22nd – 24th November 2016.
Our third and final time in Bangkok surprisingly went smoothly.
After our previous mistake on our first visit to Bangkok regarding hotels, we decided to stay centrally, just off of Koh San Road. This road is very much the central hub for those wanting cheap bars and food, and therefore completely overrun by tourists – making it a very different experience compared to our first visit.
The food was cheap, but due to many of the bars being right on the street it meant that street sellers, in their masses, would constantly approach tables in an attempt to make money. Whilst eating our meals we were offered an array of items, which varied from scorpions on sticks to tasers that could, apparently very handily, double as a torch.
In total we had just under two days to explore and see what we were previously unable to because of the kings unfortunate death.
So, one day was spent exploring the many stalls and bars around Koh San Road, and on our final day we headed to the grand palace.
Although we managed to successfully find our way to the palace, whilst on route we experienced first hand the lengths locals will go to in order to make money.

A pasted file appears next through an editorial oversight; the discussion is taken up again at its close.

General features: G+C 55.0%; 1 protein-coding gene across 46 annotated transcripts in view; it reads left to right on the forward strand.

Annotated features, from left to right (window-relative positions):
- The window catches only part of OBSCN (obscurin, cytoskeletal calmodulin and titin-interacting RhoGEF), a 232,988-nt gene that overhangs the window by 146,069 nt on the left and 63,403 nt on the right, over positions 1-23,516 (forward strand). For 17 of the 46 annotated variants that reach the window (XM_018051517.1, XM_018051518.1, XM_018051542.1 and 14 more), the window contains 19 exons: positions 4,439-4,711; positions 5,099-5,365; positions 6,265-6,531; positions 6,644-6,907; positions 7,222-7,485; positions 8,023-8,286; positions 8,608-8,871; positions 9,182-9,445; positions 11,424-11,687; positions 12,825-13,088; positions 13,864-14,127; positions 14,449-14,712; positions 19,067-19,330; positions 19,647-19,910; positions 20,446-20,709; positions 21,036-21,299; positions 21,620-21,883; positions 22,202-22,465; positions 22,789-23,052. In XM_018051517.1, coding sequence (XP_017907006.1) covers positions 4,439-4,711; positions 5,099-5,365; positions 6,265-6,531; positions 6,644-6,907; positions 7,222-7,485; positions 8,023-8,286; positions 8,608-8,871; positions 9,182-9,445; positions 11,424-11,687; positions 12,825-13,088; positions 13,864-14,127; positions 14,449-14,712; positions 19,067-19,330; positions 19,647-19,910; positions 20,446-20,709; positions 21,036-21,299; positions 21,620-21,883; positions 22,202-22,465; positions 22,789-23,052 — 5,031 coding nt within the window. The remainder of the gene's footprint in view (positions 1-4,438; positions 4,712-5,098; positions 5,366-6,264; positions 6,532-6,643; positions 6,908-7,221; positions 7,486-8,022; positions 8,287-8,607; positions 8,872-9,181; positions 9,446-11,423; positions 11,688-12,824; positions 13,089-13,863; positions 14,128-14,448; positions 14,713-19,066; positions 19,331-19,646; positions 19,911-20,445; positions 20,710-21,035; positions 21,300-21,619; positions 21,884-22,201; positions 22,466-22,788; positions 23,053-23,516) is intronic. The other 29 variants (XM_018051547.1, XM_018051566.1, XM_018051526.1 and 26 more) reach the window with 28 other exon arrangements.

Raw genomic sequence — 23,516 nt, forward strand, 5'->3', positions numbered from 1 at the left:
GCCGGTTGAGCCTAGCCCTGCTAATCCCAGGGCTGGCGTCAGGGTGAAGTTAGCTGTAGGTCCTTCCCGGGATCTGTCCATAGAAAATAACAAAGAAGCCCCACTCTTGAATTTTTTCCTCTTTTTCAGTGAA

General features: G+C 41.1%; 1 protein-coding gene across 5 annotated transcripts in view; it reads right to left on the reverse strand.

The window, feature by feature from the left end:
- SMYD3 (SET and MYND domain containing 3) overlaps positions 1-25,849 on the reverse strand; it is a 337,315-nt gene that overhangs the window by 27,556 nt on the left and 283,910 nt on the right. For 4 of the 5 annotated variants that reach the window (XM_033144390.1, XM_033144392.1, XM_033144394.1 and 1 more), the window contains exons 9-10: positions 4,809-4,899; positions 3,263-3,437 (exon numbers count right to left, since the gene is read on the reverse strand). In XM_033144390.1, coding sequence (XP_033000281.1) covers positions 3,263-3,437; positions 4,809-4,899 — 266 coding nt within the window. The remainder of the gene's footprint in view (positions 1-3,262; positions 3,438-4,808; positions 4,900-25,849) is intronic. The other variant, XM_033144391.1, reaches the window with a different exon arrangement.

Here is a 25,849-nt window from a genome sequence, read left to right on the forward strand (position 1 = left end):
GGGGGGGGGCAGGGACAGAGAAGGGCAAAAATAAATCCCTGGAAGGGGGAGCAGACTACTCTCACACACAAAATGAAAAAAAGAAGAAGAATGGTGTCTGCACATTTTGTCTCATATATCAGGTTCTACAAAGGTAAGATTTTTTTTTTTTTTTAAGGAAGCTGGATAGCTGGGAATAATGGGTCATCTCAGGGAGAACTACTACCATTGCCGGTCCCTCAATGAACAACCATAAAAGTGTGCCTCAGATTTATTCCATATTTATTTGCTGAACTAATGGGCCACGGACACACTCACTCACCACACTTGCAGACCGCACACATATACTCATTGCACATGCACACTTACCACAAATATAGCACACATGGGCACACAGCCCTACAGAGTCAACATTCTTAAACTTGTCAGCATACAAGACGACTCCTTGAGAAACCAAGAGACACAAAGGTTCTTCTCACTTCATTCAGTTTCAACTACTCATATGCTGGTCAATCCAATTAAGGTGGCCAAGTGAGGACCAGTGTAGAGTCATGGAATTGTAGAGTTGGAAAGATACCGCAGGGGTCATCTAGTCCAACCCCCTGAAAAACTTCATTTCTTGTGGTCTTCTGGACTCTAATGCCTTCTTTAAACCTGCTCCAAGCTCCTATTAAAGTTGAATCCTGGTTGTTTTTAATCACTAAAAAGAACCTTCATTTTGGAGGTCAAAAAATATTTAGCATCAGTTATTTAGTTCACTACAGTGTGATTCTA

A ‘friendly’ tuk tuk driver informed us that the palace would not be open for several hours, and strongly suggested that he would drive us to other tourist destinations for a price that could not buy you a pint in the UK.
This offer seemed too good to be true – and it most definitely was.
Back at our hotel, there were multiple warning posters cautioning travellers against this behaviour/scam. But it got better. The driver, rather obliviously, was stood right in front of a sign that clearly stated that the grand palace was indeed open. Therefore, slightly baffled, we declined his ridiculous proposal and continued to the – very much open – grand palace.
The palace was as its title describes, very grand. We spent about two hours exploring and photographing the many buildings before both the humidity and the heat made us want to collapse.
The streets that surrounded the palace were closed to traffic and were instead lined with hundreds, if not thousands, of Thai individuals who had been queued for many hours in order to see the body of the deceased King.
Considering how disgustingly sweaty we were ourselves, we could not even begin to imagine how hot they must have been standing patiently, dressed in black underneath the rays of the sun. However, the intensity of the heat was put into perspective, after we saw the multiple tents giving out free water, and even wheelchairs for those in extreme need.
Although our final stop in Bangkok was short we managed to see what we previously had missed. Plus, after six weeks in Asia we were both extremely glad to be heading somewhere new.
South East Asia despite its many challenges was an eye opening experience for us both, where we explored a place many worlds away from what were used to back at home.
Oh, the lessons we have learnt – next stop Australia!